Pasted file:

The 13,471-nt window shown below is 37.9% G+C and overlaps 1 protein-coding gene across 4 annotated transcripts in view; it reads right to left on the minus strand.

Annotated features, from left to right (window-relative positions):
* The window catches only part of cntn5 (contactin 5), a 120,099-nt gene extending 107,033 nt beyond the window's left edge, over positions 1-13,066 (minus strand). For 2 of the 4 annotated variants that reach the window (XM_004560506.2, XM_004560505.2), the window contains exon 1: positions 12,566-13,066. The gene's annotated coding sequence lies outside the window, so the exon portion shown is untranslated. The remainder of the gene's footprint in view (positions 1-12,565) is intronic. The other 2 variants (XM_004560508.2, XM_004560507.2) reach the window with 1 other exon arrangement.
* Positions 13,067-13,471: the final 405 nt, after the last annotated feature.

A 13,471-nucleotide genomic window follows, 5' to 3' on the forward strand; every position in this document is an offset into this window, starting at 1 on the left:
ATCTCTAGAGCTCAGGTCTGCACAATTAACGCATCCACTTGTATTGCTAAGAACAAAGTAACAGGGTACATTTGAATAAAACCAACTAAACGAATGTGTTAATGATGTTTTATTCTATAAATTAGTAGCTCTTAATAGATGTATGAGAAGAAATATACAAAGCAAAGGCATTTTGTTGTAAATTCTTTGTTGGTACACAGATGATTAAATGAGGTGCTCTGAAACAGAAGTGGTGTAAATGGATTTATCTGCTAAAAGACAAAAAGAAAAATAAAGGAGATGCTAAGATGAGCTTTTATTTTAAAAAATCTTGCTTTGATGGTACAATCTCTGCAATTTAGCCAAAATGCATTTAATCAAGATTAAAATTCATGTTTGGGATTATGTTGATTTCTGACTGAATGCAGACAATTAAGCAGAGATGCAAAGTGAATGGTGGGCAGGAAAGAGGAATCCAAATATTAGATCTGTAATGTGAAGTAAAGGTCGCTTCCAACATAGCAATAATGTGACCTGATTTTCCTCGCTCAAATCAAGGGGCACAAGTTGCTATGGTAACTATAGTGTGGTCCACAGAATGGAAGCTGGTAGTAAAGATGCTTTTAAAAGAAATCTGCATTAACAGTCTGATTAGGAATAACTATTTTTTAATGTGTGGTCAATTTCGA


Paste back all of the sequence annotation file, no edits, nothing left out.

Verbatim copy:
The 13,471-nt window shown below is 37.9% G+C and overlaps 1 protein-coding gene across 4 annotated transcripts in view; it reads right to left on the minus strand.

Annotated features, from left to right (window-relative positions):
* The window catches only part of cntn5 (contactin 5), a 120,099-nt gene extending 107,033 nt beyond the window's left edge, over positions 1-13,066 (minus strand). For 2 of the 4 annotated variants that reach the window (XM_004560506.2, XM_004560505.2), the window contains exon 1: positions 12,566-13,066. The gene's annotated coding sequence lies outside the window, so the exon portion shown is untranslated. The remainder of the gene's footprint in view (positions 1-12,565) is intronic. The other 2 variants (XM_004560508.2, XM_004560507.2) reach the window with 1 other exon arrangement.
* Positions 13,067-13,471: the final 405 nt, after the last annotated feature.

A 13,471-nucleotide genomic window follows, 5' to 3' on the forward strand; every position in this document is an offset into this window, starting at 1 on the left:
ATCTCTAGAGCTCAGGTCTGCACAATTAACGCATCCACTTGTATTGCTAAGAACAAAGTAACAGGGTACATTTGAATAAAACCAACTAAACGAATGTGTTAATGATGTTTTATTCTATAAATTAGTAGCTCTTAATAGATGTATGAGAAGAAATATACAAAGCAAAGGCATTTTGTTGTAAATTCTTTGTTGGTACACAGATGATTAAATGAGGTGCTCTGAAACAGAAGTGGTGTAAATGGATTTATCTGCTAAAAGACAAAAAGAAAAATAAAGGAGATGCTAAGATGAGCTTTTATTTTAAAAAATCTTGCTTTGATGGTACAATCTCTGCAATTTAGCCAAAATGCATTTAATCAAGATTAAAATTCATGTTTGGGATTATGTTGATTTCTGACTGAATGCAGACAATTAAGCAGAGATGCAAAGTGAATGGTGGGCAGGAAAGAGGAATCCAAATATTAGATCTGTAATGTGAAGTAAAGGTCGCTTCCAACATAGCAATAATGTGACCTGATTTTCCTCGCTCAAATCAAGGGGCACAAGTTGCTATGGTAACTATAGTGTGGTCCACAGAATGGAAGCTGGTAGTAAAGATGCTTTTAAAAGAAATCTGCATTAACAGTCTGATTAGGAATAACTATTTTTTAATGTGTGGTCAATTTCGA